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Advanced Oxidation Processes (AOP) have emerged as a cutting-edge solution in the purification and disinfection of swimming pool water, offering an eco-friendly alternative to traditional chlorine-based systems. This blog post delves into the science behind AOP, elucidating how it functions and its role in ensuring cleaner, safer, and clearer pool water.

The Fundamentals of AOP

At its core, AOP refers to a set of chemical treatment procedures designed to remove organic and inorganic materials from water through the generation of highly reactive species, notably hydroxyl radicals (•OH•OH). These radicals possess an extraordinary oxidation potential, higher than that of chlorine and ozone, making them highly effective at breaking down pollutants, pathogens, and organic matter on a molecular level.

The Science Behind AOP

The effectiveness of AOP in disinfecting swimming pool water lies in its ability to produce hydroxyl radicals. These radicals are formed through the interaction of UV light with ozone (O3), among other precursors. The process typically involves two key stages:

Generation of Precursors: UV lamps or corona discharge methods are commonly used to produce ozone, one of the primary precursors in the AOP system.

Formation of Hydroxyl Radicals: When ozone (or another precursor) is exposed to UV light, hydroxyl radicals are formed.

These hydroxyl radicals are incredibly short-lived but highly reactive, allowing them to attack and break down contaminants at a molecular level. They react with organic compounds, pathogens, and even some inorganic substances, converting them into water, carbon dioxide, and other less harmful substances.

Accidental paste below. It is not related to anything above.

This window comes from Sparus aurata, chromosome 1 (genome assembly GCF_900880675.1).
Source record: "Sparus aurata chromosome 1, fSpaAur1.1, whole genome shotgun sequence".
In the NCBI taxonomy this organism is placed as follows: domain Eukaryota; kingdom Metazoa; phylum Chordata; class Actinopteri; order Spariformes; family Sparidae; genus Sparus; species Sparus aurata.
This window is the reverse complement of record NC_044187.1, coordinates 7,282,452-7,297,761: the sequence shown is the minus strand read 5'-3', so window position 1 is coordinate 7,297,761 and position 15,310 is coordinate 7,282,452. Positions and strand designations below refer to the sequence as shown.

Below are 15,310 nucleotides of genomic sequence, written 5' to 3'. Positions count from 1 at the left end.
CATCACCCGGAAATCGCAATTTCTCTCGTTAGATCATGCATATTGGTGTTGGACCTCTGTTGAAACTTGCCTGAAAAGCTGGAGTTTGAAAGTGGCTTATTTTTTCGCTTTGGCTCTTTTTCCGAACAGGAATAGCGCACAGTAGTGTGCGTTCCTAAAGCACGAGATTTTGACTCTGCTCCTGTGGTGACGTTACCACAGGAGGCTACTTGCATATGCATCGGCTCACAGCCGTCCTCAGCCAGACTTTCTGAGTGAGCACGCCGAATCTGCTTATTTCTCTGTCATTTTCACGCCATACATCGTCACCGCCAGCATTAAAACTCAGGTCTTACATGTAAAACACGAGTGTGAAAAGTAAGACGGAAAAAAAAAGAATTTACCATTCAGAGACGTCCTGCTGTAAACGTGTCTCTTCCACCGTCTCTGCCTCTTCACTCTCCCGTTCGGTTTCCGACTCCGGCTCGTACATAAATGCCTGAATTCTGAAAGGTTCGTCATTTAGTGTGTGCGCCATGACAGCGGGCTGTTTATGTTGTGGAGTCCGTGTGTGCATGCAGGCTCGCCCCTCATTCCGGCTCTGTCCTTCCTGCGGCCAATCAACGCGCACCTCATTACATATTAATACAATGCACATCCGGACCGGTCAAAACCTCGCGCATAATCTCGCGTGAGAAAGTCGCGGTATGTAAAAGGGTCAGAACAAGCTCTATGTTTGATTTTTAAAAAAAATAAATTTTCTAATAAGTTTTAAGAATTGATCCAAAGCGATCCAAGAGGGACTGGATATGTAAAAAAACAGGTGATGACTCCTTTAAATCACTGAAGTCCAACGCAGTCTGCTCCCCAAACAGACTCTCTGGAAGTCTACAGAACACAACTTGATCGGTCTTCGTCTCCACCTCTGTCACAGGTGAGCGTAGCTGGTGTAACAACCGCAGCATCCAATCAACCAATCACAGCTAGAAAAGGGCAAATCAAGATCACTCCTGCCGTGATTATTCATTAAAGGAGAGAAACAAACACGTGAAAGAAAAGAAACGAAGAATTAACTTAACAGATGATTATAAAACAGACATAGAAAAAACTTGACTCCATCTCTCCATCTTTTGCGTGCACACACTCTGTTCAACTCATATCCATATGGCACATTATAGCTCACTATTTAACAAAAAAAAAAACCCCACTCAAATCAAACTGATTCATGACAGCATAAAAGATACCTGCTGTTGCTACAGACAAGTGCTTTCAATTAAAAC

Advantages of AOP in Pool Disinfection

Eco-friendly Disinfection: AOP processes eliminate the need for high concentrations of harmful chemicals, reducing the presence of chemical residuals that can lead to skin irritation, respiratory issues, and other health problems associated with traditional pool disinfection methods.

Broad-Spectrum Efficacy: The high reactivity of hydroxyl radicals allows for the efficient destruction of a wide range of contaminants, including bacteria, viruses, algae, and organic matter, that are resistant to other forms of treatment.

No Chemical By-products: Unlike chlorination, AOP does not produce harmful by-products such as trihalomethanes (THMs) and chloramines, which are associated with negative health impacts.

Implementing AOP in Pool Systems

For AOP systems to be effective in pool disinfection, several factors must be considered, including the intensity of UV light, the concentration of ozone, and the flow rate of water through the system. Advanced systems, like the Purity AOP, optimize these parameters to ensure maximum efficiency across varying conditions.


Advanced Oxidation Processes represent a significant leap forward in pool water treatment technology. By leveraging the power of hydroxyl radicals, AOP systems offer a more effective, environmentally friendly alternative to traditional disinfection methods. As the technology continues to evolve, it holds the promise of setting new standards for water quality in residential and commercial swimming pools alike.


The Advanced Oxidation Process (AOP) is revolutionizing pool disinfection by offering an effective, chemical-free method to purify water. Central to the efficacy of AOP systems is the generation of hydroxyl radicals, highly reactive species capable of degrading organic contaminants and pathogens. After studying the advantages of dry reactors over the prevalent wet reactor approach Purity AOP determined the scientific evidence mandates employing a dry reactor mechanism over traditional wet reactors, particularly in scenarios involving highly contaminated or cloudy pool water.